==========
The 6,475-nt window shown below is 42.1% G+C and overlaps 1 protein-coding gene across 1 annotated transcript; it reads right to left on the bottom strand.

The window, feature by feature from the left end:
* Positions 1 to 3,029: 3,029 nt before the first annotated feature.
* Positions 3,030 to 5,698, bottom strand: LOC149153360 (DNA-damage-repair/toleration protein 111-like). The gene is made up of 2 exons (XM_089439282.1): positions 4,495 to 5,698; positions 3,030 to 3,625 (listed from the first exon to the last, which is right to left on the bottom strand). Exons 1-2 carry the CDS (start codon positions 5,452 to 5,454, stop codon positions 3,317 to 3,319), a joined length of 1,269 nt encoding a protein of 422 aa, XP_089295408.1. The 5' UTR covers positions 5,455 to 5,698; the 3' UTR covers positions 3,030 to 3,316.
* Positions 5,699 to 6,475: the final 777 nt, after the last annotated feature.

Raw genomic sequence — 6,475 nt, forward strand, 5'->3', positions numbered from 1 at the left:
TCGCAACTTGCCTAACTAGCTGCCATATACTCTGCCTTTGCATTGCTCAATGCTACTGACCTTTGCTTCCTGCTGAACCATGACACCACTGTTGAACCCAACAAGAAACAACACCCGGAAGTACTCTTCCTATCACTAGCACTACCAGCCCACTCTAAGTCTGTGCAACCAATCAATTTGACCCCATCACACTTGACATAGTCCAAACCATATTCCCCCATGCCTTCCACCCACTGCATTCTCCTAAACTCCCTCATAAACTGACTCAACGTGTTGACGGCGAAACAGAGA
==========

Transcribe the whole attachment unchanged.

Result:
The 6,475-nt window shown below is 42.1% G+C and overlaps 1 protein-coding gene across 1 annotated transcript; it reads right to left on the bottom strand.

The window, feature by feature from the left end:
* Positions 1 to 3,029: 3,029 nt before the first annotated feature.
* Positions 3,030 to 5,698, bottom strand: LOC149153360 (DNA-damage-repair/toleration protein 111-like). The gene is made up of 2 exons (XM_089439282.1): positions 4,495 to 5,698; positions 3,030 to 3,625 (listed from the first exon to the last, which is right to left on the bottom strand). Exons 1-2 carry the CDS (start codon positions 5,452 to 5,454, stop codon positions 3,317 to 3,319), a joined length of 1,269 nt encoding a protein of 422 aa, XP_089295408.1. The 5' UTR covers positions 5,455 to 5,698; the 3' UTR covers positions 3,030 to 3,316.
* Positions 5,699 to 6,475: the final 777 nt, after the last annotated feature.

Raw genomic sequence — 6,475 nt, forward strand, 5'->3', positions numbered from 1 at the left:
TCGCAACTTGCCTAACTAGCTGCCATATACTCTGCCTTTGCATTGCTCAATGCTACTGACCTTTGCTTCCTGCTGAACCATGACACCACTGTTGAACCCAACAAGAAACAACACCCGGAAGTACTCTTCCTATCACTAGCACTACCAGCCCACTCTAAGTCTGTGCAACCAATCAATTTGACCCCATCACACTTGACATAGTCCAAACCATATTCCCCCATGCCTTCCACCCACTGCATTCTCCTAAACTCCCTCATAAACTGACTCAACGTGTTGACGGCGAAACAGAGA